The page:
Dietary patterns that are associated with inflammation and insulimenia — a condition marked by high levels of insulin in the blood — may put men at an increased risk for aggressive forms of prostate cancer, according to new research led by Harvard T.H. Chan School of Public Health.

The study, published Jan. 6 in European Urology, analyzed the dietary patterns of more than 41,000 men over a 28-year period. The findings showed that a hyperinsulinemic dietary pattern was associated with a 7 percent higher risk of advanced prostate cancer and a 9 percent higher risk of fatal prostate cancer. The study also showed that a dietary pattern associated with inflammation was associated with earlier-onset lethal prostate cancer.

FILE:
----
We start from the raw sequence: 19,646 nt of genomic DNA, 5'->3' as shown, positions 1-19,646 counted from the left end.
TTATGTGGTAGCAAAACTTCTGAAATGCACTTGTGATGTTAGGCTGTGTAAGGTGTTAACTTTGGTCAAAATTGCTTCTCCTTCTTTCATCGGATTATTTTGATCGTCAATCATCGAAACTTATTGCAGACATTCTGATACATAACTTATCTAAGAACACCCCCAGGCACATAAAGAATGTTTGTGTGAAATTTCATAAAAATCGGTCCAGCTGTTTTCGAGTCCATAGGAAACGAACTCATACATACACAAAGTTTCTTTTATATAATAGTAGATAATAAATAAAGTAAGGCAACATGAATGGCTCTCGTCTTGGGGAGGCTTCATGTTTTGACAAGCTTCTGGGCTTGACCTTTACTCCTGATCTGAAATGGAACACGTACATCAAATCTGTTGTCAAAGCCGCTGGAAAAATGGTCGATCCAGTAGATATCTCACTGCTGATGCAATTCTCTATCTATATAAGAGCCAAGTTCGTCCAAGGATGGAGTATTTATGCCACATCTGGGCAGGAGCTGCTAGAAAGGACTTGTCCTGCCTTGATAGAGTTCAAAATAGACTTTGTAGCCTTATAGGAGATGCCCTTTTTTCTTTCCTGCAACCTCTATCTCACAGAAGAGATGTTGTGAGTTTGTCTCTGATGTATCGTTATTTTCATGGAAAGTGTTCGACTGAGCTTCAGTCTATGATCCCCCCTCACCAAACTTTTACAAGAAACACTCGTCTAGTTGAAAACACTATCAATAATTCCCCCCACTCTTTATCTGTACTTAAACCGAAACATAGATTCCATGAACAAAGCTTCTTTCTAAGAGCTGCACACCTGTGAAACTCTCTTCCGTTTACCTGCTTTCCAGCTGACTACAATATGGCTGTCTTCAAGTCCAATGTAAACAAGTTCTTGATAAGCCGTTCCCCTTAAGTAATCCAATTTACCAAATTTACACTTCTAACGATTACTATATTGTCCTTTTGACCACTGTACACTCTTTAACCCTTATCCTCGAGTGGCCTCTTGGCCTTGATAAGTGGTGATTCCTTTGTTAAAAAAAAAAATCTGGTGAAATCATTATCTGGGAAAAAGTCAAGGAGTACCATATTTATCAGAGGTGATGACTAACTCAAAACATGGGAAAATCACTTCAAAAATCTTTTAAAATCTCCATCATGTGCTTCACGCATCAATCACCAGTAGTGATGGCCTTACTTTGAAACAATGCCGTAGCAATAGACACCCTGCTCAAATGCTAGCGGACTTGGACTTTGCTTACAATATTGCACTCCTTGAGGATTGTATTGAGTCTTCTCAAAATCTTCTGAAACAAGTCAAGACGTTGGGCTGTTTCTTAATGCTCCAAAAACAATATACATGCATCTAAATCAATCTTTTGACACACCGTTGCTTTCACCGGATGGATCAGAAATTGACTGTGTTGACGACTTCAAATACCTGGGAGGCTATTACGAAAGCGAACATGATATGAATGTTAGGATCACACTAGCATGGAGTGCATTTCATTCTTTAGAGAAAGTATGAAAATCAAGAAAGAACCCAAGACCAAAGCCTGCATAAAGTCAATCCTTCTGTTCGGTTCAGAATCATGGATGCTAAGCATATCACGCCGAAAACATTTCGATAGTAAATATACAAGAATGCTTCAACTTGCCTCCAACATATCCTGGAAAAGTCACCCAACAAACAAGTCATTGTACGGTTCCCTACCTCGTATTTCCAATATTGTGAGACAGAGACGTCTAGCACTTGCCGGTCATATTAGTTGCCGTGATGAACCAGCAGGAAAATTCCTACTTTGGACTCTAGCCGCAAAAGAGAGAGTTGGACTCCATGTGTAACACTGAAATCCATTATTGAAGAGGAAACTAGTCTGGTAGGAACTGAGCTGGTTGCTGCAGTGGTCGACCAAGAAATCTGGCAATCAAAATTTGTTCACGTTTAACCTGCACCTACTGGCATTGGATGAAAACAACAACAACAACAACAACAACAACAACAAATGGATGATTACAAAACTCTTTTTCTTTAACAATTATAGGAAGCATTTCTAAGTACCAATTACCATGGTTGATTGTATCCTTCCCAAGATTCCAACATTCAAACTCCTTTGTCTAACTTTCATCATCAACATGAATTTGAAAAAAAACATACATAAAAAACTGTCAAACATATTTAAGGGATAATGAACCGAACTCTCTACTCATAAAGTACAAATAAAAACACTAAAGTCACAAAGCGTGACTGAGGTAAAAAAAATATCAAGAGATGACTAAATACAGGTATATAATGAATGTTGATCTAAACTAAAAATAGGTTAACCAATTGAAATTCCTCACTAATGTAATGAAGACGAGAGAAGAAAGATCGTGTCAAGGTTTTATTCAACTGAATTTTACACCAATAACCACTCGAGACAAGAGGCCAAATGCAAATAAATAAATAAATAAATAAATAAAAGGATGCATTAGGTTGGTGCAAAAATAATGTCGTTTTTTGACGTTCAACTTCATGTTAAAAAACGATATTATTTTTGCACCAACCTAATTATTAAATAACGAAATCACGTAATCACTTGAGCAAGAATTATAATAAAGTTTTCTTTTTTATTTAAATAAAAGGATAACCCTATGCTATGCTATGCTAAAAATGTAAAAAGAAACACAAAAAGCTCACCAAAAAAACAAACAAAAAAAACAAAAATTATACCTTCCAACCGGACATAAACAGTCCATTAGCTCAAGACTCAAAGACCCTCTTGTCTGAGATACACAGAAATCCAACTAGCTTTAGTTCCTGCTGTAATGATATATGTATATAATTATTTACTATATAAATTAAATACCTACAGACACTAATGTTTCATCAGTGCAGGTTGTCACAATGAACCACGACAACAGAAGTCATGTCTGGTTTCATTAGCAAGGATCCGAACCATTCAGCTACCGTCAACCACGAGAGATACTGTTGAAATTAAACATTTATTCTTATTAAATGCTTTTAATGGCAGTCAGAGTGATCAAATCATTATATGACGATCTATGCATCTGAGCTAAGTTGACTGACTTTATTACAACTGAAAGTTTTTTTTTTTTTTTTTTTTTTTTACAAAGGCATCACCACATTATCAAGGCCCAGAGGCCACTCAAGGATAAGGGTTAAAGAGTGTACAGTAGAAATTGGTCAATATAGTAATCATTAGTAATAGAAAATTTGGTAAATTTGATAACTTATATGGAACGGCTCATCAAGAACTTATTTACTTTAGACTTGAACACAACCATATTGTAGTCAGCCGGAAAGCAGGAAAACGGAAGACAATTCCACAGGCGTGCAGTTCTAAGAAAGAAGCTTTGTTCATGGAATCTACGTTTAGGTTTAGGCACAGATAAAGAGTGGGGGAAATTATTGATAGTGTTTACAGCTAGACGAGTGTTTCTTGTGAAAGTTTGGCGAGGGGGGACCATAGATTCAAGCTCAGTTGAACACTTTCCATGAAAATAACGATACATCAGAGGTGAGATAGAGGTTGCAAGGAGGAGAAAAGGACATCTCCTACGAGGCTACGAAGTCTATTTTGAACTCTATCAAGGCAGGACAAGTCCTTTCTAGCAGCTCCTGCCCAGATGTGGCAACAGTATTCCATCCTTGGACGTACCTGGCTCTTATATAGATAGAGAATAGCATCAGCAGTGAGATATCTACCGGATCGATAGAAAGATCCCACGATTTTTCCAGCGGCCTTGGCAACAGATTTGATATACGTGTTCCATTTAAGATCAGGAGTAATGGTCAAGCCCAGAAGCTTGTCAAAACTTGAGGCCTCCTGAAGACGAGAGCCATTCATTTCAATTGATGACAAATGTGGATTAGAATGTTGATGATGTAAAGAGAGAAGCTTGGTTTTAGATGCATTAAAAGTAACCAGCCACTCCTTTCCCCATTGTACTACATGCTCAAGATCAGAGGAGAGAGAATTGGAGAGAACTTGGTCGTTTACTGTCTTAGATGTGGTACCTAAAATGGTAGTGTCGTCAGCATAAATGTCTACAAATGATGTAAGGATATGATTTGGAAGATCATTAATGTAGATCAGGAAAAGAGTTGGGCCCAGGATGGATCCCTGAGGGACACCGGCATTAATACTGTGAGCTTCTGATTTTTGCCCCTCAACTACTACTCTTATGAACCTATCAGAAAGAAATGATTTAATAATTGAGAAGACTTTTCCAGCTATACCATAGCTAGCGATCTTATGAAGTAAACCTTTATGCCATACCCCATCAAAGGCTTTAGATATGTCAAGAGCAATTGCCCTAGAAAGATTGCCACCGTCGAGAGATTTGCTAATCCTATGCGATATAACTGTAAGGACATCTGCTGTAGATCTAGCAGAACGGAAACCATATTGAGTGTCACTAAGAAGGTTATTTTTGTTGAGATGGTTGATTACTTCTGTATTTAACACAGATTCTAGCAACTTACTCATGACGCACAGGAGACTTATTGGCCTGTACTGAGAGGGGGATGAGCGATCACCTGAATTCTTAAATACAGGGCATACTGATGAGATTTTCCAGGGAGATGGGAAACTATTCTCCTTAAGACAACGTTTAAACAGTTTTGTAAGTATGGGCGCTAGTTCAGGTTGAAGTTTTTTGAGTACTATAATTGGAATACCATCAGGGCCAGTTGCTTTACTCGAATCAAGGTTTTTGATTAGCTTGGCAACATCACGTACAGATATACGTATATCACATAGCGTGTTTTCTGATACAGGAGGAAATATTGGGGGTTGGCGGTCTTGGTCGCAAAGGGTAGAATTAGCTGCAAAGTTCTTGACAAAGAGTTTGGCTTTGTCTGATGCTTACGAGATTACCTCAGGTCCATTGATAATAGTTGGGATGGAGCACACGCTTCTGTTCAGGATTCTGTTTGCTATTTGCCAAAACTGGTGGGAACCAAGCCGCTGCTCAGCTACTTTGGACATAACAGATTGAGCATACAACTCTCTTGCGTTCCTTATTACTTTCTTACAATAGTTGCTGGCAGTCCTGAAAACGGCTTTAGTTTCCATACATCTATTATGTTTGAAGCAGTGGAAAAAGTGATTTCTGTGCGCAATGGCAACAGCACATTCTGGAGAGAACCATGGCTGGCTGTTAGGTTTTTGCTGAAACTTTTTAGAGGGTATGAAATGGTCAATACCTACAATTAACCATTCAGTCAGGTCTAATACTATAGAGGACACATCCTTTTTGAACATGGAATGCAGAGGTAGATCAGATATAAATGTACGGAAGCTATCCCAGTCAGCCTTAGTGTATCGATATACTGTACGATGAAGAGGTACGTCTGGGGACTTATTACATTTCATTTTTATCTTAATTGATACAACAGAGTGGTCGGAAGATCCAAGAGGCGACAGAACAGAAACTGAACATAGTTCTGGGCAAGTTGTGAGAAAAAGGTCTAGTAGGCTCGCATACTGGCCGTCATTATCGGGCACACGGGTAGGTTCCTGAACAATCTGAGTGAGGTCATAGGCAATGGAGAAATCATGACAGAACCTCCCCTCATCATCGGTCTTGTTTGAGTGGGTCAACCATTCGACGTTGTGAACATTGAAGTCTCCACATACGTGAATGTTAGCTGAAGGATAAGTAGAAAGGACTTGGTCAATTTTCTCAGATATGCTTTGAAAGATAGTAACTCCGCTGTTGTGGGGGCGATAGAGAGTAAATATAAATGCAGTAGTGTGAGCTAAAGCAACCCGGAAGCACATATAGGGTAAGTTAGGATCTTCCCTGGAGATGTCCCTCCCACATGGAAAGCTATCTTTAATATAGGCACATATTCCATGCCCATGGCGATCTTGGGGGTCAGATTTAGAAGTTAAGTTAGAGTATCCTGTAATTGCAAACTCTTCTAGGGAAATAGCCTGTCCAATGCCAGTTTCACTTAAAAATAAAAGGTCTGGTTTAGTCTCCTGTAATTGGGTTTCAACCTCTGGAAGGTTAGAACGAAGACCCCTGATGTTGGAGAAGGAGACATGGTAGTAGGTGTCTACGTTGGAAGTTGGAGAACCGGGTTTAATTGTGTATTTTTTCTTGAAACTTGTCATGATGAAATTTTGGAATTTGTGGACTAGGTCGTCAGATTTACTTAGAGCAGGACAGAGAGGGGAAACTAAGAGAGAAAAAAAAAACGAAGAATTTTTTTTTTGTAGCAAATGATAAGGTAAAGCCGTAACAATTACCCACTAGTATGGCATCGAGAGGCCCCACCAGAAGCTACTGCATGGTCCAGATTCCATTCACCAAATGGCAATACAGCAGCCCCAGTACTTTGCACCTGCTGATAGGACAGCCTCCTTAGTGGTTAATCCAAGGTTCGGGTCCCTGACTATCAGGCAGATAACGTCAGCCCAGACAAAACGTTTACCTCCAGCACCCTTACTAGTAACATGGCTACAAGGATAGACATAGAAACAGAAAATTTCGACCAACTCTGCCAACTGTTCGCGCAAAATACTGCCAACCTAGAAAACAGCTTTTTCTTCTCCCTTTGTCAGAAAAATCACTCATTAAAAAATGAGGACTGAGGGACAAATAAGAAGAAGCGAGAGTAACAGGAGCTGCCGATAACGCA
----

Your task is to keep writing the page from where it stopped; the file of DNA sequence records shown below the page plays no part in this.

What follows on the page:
Benjamin Fu, a postdoctoral fellow at Harvard Chan School and first author of the study, noted in a Jan. 12 Renal & Urology News article that avoiding dietary patterns with insulinemic or inflammatory potential help prevent prostate cancer, especially among younger men. An insulinemic dietary pattern may include foods such as sugary sweets and fried foods. A dietary pattern associated with inflammation could include processed meats, refined grains, and lower intake of leafy vegetables.

Other Harvard Chan School authors of the study included Lorelei Mucci, Ed Giovannucci, Fred Tabung, Claire Pernar, Weike Wang, Amparo Gonzalez-Feliciano, Ilkania Chowdhury-Paulino, and Mingyang Song.

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